If working at an institution of higher education, practitioners will need to contact the Institutional Review Board (IRB) to determine whether an IRB application is needed for research with human subjects. An IRB application may not be needed if the goal of the human subject research is for program improvements and findings are not intended to be generalizable or published.


  • Unlike most quantitative data collection methods, interviews and focus groups offer the opportunity to seek clarification and ask follow up questions to better understand users’ behavior around use/reuse of digital objects.

  • Interviews and focus groups can contribute rich anecdotal data and a human aspect in contrast to quantitative numbers. This may help an organization in storytelling around the impact of use/reuse of digital collections.

  • Conducting interviews and focus groups does not require software or specialized technology.

  • In contrast to focus groups, individual interviews avoid potential issues that may arise with group dynamics and allow the practitioner to adjust the interview style to a single individual.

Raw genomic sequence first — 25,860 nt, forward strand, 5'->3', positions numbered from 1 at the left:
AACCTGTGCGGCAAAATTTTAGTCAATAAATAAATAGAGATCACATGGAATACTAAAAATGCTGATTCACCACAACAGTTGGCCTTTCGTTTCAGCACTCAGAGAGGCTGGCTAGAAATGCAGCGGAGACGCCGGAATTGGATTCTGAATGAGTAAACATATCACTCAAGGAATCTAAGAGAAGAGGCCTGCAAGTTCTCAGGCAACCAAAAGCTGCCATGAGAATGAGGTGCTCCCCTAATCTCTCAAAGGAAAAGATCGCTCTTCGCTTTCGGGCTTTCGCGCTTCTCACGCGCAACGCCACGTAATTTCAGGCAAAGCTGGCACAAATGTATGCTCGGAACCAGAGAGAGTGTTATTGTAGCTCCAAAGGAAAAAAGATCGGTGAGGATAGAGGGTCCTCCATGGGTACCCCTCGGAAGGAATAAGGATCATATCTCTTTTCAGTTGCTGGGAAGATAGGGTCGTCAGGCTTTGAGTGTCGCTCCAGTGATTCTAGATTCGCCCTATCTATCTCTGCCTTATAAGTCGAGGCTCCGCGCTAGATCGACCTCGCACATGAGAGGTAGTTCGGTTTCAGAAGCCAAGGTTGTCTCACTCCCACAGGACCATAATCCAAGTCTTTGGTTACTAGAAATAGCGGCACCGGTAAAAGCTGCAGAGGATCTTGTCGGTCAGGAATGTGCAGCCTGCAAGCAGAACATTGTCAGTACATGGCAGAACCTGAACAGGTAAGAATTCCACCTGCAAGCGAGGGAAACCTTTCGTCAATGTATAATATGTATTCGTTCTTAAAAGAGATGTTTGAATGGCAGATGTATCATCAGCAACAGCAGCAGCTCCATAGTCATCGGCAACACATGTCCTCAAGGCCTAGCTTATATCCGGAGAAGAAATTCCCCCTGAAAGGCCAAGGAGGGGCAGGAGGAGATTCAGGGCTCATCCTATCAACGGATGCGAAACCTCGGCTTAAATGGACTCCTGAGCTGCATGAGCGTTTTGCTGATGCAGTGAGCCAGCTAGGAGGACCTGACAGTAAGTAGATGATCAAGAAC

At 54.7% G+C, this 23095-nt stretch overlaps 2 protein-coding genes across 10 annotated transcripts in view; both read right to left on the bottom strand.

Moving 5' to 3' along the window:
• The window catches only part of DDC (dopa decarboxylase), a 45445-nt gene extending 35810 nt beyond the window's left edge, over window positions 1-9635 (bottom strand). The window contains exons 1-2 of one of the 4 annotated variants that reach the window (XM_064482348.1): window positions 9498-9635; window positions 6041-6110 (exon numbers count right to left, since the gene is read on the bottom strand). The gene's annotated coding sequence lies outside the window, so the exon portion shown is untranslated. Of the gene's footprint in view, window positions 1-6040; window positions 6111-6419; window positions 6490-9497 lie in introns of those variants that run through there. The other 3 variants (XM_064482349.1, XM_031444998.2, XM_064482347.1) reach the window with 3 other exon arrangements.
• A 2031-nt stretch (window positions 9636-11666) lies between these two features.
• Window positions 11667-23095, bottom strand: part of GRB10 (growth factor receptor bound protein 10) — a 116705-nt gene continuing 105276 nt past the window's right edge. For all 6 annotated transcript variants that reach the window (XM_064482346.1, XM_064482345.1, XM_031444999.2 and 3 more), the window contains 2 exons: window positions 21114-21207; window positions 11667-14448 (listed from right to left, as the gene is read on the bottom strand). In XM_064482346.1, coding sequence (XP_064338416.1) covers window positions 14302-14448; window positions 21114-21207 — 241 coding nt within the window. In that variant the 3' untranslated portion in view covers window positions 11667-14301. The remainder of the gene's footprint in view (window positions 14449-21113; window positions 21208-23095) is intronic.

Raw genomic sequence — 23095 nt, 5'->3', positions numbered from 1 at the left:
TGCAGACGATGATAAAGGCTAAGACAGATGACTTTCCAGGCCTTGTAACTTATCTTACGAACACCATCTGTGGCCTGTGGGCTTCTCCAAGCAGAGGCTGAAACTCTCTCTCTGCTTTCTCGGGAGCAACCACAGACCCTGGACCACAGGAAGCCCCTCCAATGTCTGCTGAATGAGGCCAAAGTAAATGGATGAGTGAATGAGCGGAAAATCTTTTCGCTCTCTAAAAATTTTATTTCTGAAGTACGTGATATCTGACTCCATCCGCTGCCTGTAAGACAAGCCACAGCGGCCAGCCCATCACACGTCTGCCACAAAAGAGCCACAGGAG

• Interviews and focus groups often produce unexpected information, provided that the script/questions are flexible, open, and invite candor.


  • Interviews and focus groups are not useful ways to attempt to gather comprehensive data on the number of instances of use/reuse of digital objects or the ways in which the majority of such users reuse materials. Interviews will gather detailed experiential data from a few individual users. 

  • While no software is needed, practitioners should become as well-versed as possible in best practices for conducting one-on-one interviews (see supplemental materials).

  • Analysis of qualitative data can be time intensive, particularly if practitioners plan to create a full transcript of a recorded session or code the qualitative data.

  • It can be difficult to identify people to invite to one-on-one interviews on the assessment of use/reuse of digital objects because digital object use is often anonymous. 

  • Individual interviews are vulnerable to the introduction of interviewer bias. This can be based on the interviewee wanting to please the interviewer (e.g., discomfort saying anything negative about the institution’s digital collections) or by the interviewee picking up on subconscious cues from the interviewer indicating their own opinion on a topic (“interviewer bias”).